The whole thing with the stick shot, you have to remember when the drum set began guys didn’t have a hi-hat, they didn’t have big tuneable toms, they didn’t have a ride cymbal. So they kept time on the snare drum and they started out by using rudiments, just like a marching drummer would. Then they started to swing these rudiments and play fill-ins. And where the ideas for fill-ins came from was kind of from the idea of ragtime, an African-Amercian rhythmic concept that used a lot of very simple polyrhythms. If you’ve ever learned to play triplets on one stick and eighth notes on the other, that’s what we call a polyrhythm … It creates a triplet against a quarter note. And this comes from ragtime music that was introduced by ragtime piano and guitar players (i.e. “The Entertainer,” “In the Mood”). It’s a three-against-two, syncopated idea that really became the underpinning of the popular music of that time, and drummers would want to play a lot of different ideas as well. (editor’s note: Daniel does examples of these rhythms  in the audio version of this interview). So using the stick shot was a way to get another sound out of the snare drum. And you’d be amazed at how many ways those guys could play the snare drum to get the feel. That’s kind of the idea. It’s been a real journey for me learning to play those styles.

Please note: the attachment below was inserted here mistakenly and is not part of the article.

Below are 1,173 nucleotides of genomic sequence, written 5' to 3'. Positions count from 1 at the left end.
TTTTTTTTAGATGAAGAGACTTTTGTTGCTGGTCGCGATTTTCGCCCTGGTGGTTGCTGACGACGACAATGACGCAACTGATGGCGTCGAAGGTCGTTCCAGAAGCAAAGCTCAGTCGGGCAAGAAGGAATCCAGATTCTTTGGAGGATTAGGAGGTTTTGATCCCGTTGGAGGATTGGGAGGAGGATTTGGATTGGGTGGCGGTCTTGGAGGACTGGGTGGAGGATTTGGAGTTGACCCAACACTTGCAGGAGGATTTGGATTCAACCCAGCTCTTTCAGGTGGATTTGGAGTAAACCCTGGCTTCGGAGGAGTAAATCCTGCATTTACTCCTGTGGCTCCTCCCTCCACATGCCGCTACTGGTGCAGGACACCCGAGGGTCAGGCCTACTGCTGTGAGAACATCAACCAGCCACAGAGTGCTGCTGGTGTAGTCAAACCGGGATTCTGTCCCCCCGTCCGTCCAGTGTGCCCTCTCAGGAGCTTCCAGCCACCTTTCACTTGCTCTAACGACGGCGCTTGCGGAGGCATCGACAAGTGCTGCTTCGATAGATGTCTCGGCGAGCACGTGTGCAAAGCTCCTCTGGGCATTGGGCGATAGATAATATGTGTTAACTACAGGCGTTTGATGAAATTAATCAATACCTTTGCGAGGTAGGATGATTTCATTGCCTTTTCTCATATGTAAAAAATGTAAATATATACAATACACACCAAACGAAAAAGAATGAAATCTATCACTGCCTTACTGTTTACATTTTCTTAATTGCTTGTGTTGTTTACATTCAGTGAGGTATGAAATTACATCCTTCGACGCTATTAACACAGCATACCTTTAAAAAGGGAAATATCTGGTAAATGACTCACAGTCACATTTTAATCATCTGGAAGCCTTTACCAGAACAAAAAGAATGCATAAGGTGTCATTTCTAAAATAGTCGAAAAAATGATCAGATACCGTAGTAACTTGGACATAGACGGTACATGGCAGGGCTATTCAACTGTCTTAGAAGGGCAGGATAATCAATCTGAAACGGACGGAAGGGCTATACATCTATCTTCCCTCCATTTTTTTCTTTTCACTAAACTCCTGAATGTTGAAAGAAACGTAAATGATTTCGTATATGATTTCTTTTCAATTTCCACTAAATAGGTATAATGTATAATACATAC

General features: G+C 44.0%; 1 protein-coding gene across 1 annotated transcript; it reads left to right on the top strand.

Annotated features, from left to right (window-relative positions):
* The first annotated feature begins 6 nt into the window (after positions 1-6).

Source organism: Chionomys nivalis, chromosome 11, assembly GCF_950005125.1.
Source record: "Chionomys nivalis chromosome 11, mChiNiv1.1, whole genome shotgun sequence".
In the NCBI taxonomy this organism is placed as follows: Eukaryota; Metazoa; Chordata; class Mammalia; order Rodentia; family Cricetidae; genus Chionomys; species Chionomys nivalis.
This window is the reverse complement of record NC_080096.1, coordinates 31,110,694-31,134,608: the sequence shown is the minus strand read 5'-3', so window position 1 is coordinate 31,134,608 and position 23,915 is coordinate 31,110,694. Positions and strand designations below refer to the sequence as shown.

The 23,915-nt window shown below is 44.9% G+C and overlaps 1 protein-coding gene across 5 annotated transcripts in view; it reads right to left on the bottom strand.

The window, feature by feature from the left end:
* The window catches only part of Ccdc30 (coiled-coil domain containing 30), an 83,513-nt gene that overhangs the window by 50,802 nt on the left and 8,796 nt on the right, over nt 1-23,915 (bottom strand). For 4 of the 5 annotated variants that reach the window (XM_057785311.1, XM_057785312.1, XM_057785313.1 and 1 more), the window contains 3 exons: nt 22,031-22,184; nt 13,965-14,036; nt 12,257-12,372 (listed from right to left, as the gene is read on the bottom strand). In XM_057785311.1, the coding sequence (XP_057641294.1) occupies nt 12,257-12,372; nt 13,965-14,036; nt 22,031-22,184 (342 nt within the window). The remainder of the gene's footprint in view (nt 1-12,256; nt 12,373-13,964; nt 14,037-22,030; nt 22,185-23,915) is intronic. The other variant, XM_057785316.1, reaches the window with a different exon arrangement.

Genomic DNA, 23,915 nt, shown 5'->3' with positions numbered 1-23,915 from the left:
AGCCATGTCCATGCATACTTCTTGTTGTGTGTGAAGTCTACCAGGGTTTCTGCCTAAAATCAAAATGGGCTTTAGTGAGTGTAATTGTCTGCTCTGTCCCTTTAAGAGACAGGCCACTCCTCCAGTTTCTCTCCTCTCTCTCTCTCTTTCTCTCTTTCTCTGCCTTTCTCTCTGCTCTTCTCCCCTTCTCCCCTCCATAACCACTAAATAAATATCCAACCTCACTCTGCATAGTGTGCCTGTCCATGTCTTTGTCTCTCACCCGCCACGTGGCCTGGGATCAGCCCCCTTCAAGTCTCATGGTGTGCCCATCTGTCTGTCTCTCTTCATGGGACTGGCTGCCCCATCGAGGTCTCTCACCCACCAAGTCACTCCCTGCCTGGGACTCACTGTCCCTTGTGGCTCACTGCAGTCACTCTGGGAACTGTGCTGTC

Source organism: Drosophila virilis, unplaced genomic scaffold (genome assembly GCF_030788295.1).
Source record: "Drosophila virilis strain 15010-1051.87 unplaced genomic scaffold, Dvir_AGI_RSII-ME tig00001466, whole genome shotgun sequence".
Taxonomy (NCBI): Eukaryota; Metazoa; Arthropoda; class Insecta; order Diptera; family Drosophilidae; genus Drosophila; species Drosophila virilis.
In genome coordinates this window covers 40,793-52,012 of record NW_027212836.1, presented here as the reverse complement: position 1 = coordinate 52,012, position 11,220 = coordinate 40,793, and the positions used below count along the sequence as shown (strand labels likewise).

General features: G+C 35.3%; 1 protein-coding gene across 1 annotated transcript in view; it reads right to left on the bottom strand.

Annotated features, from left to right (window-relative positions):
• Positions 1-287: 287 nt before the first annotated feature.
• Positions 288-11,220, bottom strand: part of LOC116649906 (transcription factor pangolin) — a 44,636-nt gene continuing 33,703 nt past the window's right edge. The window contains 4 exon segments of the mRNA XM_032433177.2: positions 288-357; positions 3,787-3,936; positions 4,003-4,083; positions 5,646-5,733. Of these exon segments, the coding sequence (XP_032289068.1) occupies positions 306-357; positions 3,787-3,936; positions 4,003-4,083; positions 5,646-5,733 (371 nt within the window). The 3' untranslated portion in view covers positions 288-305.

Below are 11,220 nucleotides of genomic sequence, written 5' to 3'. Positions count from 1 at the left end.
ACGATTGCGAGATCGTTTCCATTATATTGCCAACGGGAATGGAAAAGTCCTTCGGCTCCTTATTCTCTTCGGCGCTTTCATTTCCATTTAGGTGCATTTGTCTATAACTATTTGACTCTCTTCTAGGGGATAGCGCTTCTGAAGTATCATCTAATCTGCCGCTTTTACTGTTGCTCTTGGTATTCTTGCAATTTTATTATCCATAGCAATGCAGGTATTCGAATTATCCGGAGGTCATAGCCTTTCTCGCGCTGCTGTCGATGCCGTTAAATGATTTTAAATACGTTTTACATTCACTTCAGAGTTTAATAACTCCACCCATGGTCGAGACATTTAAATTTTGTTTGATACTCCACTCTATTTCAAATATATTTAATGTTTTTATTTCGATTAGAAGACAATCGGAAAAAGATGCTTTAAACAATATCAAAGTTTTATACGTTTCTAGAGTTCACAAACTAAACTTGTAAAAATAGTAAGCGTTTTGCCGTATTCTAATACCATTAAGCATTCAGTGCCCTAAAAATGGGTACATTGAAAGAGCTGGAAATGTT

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About the Author
Sean Mitchell

Sean Mitchell has been an active participant in the drumming industry for over 20 years. He has studied under Crash Test Dummies drummer Mitch Dorge and Drumming's Global Ambassador Dom Famularo. Sean is also a songwriter and regularly performs with his wife (and singer) Jill Mitchell. Sean proudly endorses Aquarian Drumheads.